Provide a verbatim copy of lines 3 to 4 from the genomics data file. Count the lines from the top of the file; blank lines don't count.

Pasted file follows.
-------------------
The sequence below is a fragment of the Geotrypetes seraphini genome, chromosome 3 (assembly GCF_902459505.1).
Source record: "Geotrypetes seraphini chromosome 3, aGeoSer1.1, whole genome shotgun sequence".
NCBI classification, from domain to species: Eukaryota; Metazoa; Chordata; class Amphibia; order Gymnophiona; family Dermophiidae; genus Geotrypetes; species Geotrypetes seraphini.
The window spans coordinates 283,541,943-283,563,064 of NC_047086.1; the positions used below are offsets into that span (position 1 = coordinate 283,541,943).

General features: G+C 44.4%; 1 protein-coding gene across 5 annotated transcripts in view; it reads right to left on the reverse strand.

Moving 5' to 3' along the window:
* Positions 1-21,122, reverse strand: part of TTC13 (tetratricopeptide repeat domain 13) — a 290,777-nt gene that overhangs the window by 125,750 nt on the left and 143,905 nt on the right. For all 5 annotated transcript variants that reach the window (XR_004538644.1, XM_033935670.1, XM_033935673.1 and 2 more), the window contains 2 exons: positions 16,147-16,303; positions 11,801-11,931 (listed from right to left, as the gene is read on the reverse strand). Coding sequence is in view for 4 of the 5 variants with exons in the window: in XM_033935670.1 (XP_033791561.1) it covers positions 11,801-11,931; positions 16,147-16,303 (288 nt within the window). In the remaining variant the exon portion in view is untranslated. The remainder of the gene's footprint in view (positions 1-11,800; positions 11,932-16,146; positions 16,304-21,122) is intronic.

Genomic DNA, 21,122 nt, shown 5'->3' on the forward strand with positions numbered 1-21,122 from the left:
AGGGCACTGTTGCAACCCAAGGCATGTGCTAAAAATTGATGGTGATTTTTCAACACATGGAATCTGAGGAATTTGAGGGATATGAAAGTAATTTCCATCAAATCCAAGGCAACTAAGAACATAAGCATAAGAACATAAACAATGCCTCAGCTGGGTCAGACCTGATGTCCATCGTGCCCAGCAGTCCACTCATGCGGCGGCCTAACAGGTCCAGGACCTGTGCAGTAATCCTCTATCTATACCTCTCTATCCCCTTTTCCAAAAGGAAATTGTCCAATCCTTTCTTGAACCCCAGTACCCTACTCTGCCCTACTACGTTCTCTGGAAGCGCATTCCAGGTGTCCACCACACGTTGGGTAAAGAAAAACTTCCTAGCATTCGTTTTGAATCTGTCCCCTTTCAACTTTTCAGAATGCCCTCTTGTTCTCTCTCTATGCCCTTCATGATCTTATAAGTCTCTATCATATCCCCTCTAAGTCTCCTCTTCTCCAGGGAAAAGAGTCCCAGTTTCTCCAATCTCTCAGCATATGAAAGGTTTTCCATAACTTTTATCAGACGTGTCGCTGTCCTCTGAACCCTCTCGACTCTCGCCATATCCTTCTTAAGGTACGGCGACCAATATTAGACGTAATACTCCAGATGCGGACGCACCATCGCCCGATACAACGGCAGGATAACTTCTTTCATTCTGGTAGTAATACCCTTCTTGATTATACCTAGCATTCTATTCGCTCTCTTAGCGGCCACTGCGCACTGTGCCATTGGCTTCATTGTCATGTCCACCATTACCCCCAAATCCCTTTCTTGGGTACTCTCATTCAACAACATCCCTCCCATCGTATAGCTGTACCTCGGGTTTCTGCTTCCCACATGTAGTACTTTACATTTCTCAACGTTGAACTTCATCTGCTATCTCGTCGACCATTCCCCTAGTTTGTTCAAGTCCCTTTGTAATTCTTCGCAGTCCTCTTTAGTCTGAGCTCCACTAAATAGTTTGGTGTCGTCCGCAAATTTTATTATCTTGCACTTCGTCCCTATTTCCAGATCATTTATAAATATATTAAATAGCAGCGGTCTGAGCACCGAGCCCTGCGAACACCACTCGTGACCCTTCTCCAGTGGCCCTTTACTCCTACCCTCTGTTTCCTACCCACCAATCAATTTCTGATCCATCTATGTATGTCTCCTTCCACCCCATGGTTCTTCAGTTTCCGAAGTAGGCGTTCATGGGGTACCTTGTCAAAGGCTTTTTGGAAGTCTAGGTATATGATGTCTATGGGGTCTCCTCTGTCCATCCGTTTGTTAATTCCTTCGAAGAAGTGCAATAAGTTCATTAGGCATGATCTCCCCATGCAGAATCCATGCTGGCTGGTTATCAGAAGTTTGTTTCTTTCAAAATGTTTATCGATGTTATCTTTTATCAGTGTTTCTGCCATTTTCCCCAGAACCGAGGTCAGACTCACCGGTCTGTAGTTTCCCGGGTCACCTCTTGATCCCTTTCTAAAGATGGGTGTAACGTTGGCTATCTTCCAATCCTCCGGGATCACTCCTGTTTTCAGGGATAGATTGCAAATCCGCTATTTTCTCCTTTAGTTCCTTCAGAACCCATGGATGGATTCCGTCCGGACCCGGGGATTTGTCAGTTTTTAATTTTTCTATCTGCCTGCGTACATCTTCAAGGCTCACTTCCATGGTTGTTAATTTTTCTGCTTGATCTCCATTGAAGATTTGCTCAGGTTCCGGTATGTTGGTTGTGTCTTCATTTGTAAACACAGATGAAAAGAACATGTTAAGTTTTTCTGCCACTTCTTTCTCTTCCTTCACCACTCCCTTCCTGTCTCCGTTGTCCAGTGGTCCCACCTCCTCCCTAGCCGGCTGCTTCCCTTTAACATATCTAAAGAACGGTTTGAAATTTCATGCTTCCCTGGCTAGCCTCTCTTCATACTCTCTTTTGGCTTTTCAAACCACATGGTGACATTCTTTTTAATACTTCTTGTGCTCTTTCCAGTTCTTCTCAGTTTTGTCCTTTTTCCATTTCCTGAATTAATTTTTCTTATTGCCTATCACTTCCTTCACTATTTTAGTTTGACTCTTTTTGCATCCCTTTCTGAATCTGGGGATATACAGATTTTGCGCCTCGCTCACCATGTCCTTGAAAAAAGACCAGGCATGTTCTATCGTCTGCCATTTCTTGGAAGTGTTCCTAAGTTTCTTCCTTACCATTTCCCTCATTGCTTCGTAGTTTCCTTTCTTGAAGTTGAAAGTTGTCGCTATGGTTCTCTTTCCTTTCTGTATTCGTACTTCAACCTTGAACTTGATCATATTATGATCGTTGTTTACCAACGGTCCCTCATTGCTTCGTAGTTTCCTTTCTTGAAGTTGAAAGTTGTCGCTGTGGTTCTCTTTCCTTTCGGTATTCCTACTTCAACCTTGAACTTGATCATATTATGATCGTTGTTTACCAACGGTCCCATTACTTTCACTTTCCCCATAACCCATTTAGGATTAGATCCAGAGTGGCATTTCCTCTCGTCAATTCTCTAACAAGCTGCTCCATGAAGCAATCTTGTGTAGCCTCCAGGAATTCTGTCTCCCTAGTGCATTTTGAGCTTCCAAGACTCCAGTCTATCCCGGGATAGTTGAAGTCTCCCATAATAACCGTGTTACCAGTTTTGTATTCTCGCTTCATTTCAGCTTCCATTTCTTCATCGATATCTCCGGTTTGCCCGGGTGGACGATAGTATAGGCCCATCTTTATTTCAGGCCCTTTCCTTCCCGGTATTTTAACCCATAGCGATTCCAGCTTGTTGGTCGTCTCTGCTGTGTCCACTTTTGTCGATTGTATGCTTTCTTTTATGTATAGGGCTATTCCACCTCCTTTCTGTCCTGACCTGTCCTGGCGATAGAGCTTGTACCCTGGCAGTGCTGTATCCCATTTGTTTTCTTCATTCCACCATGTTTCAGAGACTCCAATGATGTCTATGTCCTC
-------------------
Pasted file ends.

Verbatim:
NCBI classification, from domain to species: Eukaryota; Metazoa; Chordata; class Amphibia; order Gymnophiona; family Dermophiidae; genus Geotrypetes; species Geotrypetes seraphini.
The window spans coordinates 283,541,943-283,563,064 of NC_047086.1; the positions used below are offsets into that span (position 1 = coordinate 283,541,943).